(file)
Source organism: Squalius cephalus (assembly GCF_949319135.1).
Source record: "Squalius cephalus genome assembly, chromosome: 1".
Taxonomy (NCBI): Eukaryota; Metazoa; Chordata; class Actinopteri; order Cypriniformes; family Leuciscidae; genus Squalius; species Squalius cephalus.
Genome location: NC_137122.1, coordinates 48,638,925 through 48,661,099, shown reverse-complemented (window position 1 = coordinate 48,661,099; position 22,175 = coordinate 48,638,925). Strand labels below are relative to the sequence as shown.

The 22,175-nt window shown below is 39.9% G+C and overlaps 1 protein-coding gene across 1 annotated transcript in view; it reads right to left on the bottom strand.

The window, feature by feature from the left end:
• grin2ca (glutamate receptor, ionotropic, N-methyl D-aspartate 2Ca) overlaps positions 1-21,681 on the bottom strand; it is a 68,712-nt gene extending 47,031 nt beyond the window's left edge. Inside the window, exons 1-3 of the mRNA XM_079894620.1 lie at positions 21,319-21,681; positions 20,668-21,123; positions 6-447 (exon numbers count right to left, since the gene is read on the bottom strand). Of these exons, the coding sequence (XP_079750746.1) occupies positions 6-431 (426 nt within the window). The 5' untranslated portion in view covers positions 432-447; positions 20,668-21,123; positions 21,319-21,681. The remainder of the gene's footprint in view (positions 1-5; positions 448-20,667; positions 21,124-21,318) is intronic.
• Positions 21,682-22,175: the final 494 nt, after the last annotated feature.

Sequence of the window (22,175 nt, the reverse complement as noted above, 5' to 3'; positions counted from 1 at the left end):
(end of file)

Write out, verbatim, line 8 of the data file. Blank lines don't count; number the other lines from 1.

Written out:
• Positions 21,682-22,175: the final 494 nt, after the last annotated feature.